Coq au Vin

Not only is this classic French braise a wonderful way to make a tough old chicken tender but it is best made with a tough old bird full of flavor. (I used a retired laying hen from Sunny Hill Farm that had been languishing at the bottom of my freezer longer than I care to admit.) Use a full bodied dry red wine like a cabernet sauvignon or a merlot. Although some insist that one must use a good wine for cooking, I find that a reasonable box or jug wine is just fine. (I use Corbett Canyon cabernet sauvignon.) Pearl onions are best in this recipe. If you don’t feel like peeling dozens of tiny onions just use frozen ones. But don’t be tempted to use anything but fresh mushrooms. Traditionally the sauce was thickened with chicken blood mixed with pounded liver and brandy; modern recipes use beurre manie. Rice flour works well if you can to make the dish gluten-free. Be sure to allow plenty of time for the chicken to cook, especially if you are using an old layer otherwise it will be tough.

Note: coq au vin is almost certainly a peasant dish made from a young rooster (coq) or an old laying hen. It would have been made in a large cauldron over an open hearth and once an ingredient went in it did not come back out until the dish was done. Similarly the wine would probably have been rather rough and a few days past drinkability. I have tried to find a middle ground between the farm and the haute cuisine restaurant.


  • 2 ounces bacon
  • 1 tablespoon oil, butter, or chicken fat
  • 1 chicken, cut into 8 serving pieces (see Ode to a Laying Hen)
  • 4 ounces pearl onions, thawed if frozen
  • 2 ounces carrot, diced
  • 2 ounce celery, diced
  • 4 to 6 cloves garlic, thinly sliced
  • 8 ounces mushrooms
  • ¼ cup Cognac
  • 1½ cup dry red wine
  • About 1 cup chicken stock
  • ½ teaspoon dried thyme
  • A good grind of black pepper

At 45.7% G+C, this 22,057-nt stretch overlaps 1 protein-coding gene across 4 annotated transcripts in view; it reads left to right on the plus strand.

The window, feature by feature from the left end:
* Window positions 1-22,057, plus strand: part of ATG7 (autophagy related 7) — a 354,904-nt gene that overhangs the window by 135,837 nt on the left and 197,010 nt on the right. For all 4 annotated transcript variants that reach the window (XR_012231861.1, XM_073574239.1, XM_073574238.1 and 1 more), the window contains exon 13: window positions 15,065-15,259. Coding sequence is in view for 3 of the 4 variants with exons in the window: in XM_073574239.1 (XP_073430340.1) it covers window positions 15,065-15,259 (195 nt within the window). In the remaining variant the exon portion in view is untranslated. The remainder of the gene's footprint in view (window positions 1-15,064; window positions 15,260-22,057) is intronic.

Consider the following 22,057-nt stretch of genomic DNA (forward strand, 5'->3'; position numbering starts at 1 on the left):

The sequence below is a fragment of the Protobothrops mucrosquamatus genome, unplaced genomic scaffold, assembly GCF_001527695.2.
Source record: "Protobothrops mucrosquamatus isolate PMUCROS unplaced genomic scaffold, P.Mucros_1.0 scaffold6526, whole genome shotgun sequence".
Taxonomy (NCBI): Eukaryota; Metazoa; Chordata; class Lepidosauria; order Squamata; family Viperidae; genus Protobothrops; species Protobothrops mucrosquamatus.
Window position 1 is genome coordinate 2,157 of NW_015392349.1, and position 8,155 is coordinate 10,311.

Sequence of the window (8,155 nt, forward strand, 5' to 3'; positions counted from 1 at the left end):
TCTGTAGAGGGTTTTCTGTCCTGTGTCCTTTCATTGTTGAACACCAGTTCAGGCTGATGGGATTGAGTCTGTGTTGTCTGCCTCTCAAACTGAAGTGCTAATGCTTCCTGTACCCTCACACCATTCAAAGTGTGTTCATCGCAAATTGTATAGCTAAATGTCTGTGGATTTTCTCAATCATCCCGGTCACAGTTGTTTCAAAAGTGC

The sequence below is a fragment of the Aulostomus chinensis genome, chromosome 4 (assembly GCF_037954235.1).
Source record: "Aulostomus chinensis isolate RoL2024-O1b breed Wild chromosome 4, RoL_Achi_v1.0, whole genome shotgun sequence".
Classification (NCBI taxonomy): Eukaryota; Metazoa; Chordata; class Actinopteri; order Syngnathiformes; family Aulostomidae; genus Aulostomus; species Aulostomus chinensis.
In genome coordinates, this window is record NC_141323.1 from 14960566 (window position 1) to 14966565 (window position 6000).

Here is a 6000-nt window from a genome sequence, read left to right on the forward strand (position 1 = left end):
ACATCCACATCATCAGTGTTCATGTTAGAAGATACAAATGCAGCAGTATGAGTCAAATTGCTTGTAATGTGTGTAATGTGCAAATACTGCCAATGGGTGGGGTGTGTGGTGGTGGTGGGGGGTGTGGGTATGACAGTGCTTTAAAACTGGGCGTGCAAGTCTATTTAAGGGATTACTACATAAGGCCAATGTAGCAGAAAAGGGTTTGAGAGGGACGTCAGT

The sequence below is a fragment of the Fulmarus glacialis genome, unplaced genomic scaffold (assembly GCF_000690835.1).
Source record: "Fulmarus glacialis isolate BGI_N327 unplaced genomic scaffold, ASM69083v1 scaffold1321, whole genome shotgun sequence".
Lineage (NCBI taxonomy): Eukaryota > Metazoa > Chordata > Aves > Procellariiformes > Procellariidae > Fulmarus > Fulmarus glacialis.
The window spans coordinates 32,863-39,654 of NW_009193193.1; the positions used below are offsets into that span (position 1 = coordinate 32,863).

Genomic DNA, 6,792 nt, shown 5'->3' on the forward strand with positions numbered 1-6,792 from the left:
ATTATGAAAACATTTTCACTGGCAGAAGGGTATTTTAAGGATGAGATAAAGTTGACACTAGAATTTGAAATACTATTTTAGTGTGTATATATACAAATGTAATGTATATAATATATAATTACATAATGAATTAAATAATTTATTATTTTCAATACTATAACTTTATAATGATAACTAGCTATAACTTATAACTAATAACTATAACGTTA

• Salt to taste
  • 1 tablespoon, ½ ounce, unsalted butter, softened
  • 1 Tablespoon, ½ ounce, flour


Preheat oven to 325°F.

Cut the bacon into lardons, i.e. pieces ¼-inch on a side and 1 inch long. If you have sliced bacon cut the slices in half lengthwise and into 1-inch long pieces crosswise. Heat the fat in a Dutch oven over medium-high heat and render the bacon until crispy. Remove to a bowl leaving as much fat behind as possible.

Turn the heat up a bit and, working in batches, brown the chicken pieces well on all sides. Remove to a plate and set aside.

Reduce the heat to medium. Sauté the onions, carrots, and celery until they begin to soften. Add the garlic and mushrooms. Continue to cook until the onions begin to brown and the mushrooms give off their liquid.

Return the chicken pieces to the pot and pour in the brandy. Turn off the vent hood if it is on and light the vapors with a long match. When the flames die down, add the wine and enough stock to just cover the chicken. Return the lardons to the pot and season everything with thyme, salt, and pepper. Bring to a boil, cover, and place in the hot oven. Bake for about 45 minutes for a young bird or at least 1½ hours for an old one.

At the end of the baking time return the pot to the stove top. Combine the butter and flour into a smooth paste, beurre manie. Stir into the broth and bring to a boil to thicken.

Serve hot over noodles or potatoes. Or, best of all, by itself with some crusty French bread.


2 responses to “Coq au Vin

  1. frugalfeeding September 19, 2011 at 18:49

    The perfect way to eat old birds. This sounds really divine. I’ve never cooked one of these but I shall get round to it in time! I want to do this to my chickens when they stop laying, but I don’t think mum would let dad kill and me cook them…

  2. Leo Cotnoir September 19, 2011 at 20:16

    Be certain to cook it a good long time. My first attempt resulted in a rather chewy bird–tasty, but definitely chewy.

Leave a Reply

Fill in your details below or click an icon to log in: Logo

You are commenting using your account. Log Out / Change )

Twitter picture

You are commenting using your Twitter account. Log Out / Change )

Facebook photo

You are commenting using your Facebook account. Log Out / Change )

Google+ photo

You are commenting using your Google+ account. Log Out / Change )

Connecting to %s

%d bloggers like this: